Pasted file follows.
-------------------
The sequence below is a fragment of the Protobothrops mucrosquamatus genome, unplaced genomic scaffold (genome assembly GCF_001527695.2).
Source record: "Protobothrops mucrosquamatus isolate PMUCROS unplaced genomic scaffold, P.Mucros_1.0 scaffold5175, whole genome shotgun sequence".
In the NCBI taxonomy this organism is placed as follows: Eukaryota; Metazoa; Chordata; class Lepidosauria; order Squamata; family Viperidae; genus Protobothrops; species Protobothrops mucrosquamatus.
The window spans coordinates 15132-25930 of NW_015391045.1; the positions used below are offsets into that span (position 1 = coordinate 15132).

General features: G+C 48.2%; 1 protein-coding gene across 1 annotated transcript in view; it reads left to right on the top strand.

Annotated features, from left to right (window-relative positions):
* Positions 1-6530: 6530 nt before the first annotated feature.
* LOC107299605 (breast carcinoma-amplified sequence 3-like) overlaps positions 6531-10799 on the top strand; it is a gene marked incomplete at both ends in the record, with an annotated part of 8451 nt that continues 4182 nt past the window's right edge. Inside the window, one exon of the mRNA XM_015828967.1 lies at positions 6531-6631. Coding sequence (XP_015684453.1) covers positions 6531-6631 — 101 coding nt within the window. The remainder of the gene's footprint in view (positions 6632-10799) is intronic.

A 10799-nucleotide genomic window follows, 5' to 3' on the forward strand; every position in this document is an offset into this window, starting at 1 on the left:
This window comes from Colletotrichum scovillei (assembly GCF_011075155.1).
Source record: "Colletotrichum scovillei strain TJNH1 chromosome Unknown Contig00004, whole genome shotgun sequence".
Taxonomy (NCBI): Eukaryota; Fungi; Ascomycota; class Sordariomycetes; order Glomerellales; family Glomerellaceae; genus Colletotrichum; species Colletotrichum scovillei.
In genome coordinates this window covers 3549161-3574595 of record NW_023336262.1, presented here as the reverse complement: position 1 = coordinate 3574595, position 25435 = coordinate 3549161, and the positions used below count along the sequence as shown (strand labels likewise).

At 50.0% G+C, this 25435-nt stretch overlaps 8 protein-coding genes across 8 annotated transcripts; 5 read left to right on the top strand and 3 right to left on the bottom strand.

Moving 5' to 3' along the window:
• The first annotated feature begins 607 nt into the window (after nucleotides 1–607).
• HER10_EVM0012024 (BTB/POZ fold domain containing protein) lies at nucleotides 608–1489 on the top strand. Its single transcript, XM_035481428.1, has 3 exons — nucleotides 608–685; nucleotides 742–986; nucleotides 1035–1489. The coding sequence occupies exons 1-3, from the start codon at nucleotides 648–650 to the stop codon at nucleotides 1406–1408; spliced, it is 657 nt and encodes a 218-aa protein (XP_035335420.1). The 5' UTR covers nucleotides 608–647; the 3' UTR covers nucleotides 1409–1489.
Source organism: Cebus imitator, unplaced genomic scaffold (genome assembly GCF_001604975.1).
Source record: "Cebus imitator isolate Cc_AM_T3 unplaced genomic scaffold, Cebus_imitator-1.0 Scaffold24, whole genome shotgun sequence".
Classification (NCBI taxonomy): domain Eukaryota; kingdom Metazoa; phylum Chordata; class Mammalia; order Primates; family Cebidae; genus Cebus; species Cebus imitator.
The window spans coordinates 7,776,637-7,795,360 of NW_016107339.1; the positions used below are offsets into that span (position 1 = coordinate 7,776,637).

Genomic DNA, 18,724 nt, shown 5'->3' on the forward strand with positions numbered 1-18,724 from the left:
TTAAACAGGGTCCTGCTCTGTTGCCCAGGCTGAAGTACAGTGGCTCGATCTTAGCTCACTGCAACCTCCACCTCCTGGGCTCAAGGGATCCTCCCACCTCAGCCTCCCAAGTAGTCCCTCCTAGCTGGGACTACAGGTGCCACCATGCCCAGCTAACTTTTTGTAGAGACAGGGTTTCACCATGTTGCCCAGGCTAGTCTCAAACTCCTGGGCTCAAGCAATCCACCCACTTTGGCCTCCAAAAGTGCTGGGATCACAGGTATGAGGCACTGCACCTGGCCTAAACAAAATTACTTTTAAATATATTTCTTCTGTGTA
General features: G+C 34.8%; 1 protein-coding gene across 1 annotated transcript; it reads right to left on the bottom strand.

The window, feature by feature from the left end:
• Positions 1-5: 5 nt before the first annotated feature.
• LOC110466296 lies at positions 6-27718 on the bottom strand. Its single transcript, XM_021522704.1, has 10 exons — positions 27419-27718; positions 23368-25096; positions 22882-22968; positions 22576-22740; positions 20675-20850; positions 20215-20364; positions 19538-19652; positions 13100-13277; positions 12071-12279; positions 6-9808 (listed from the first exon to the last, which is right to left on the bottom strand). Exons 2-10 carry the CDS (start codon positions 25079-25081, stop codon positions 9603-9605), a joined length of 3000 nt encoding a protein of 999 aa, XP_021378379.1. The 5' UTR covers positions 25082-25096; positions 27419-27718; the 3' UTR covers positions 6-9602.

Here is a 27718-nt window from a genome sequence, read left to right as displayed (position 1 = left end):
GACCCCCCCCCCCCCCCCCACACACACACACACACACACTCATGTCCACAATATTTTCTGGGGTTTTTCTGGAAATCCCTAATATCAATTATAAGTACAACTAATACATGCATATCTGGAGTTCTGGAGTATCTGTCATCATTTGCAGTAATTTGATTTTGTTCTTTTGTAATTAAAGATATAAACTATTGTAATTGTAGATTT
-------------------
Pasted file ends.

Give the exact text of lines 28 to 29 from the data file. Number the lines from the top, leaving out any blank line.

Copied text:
Here is a 27718-nt window from a genome sequence, read left to right as displayed (position 1 = left end):
GACCCCCCCCCCCCCCCCCACACACACACACACACACACTCATGTCCACAATATTTTCTGGGGTTTTTCTGGAAATCCCTAATATCAATTATAAGTACAACTAATACATGCATATCTGGAGTTCTGGAGTATCTGTCATCATTTGCAGTAATTTGATTTTGTTCTTTTGTAATTAAAGATATAAACTATTGTAATTGTAGATTT